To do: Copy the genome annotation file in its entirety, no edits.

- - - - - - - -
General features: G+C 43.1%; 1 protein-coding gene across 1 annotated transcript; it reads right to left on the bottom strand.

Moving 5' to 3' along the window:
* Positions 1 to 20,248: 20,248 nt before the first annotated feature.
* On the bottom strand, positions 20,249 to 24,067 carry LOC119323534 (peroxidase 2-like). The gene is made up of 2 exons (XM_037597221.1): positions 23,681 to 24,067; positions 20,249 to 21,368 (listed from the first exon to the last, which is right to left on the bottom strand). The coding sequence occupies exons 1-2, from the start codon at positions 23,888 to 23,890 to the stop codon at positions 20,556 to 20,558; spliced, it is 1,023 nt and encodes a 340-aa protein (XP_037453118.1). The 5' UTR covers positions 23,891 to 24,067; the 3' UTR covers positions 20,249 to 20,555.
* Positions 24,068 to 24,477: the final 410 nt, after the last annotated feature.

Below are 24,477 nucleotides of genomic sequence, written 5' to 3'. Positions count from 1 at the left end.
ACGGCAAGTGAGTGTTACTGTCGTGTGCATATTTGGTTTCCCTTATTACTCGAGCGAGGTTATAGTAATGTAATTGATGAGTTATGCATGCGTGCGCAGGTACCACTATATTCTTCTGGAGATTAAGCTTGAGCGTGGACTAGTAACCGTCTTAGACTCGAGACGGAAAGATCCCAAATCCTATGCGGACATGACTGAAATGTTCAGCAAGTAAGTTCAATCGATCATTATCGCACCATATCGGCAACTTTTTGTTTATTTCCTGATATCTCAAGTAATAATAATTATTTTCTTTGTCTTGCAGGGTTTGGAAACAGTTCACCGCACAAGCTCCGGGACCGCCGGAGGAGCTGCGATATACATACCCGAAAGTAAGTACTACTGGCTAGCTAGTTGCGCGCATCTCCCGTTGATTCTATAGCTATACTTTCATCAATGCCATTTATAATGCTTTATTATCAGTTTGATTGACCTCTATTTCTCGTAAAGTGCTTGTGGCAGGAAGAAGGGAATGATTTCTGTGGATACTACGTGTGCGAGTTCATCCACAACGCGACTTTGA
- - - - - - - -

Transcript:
General features: G+C 43.1%; 1 protein-coding gene across 1 annotated transcript; it reads right to left on the bottom strand.

Moving 5' to 3' along the window:
* Positions 1 to 20,248: 20,248 nt before the first annotated feature.
* On the bottom strand, positions 20,249 to 24,067 carry LOC119323534 (peroxidase 2-like). The gene is made up of 2 exons (XM_037597221.1): positions 23,681 to 24,067; positions 20,249 to 21,368 (listed from the first exon to the last, which is right to left on the bottom strand). The coding sequence occupies exons 1-2, from the start codon at positions 23,888 to 23,890 to the stop codon at positions 20,556 to 20,558; spliced, it is 1,023 nt and encodes a 340-aa protein (XP_037453118.1). The 5' UTR covers positions 23,891 to 24,067; the 3' UTR covers positions 20,249 to 20,555.
* Positions 24,068 to 24,477: the final 410 nt, after the last annotated feature.

Below are 24,477 nucleotides of genomic sequence, written 5' to 3'. Positions count from 1 at the left end.
ACGGCAAGTGAGTGTTACTGTCGTGTGCATATTTGGTTTCCCTTATTACTCGAGCGAGGTTATAGTAATGTAATTGATGAGTTATGCATGCGTGCGCAGGTACCACTATATTCTTCTGGAGATTAAGCTTGAGCGTGGACTAGTAACCGTCTTAGACTCGAGACGGAAAGATCCCAAATCCTATGCGGACATGACTGAAATGTTCAGCAAGTAAGTTCAATCGATCATTATCGCACCATATCGGCAACTTTTTGTTTATTTCCTGATATCTCAAGTAATAATAATTATTTTCTTTGTCTTGCAGGGTTTGGAAACAGTTCACCGCACAAGCTCCGGGACCGCCGGAGGAGCTGCGATATACATACCCGAAAGTAAGTACTACTGGCTAGCTAGTTGCGCGCATCTCCCGTTGATTCTATAGCTATACTTTCATCAATGCCATTTATAATGCTTTATTATCAGTTTGATTGACCTCTATTTCTCGTAAAGTGCTTGTGGCAGGAAGAAGGGAATGATTTCTGTGGATACTACGTGTGCGAGTTCATCCACAACGCGACTTTGA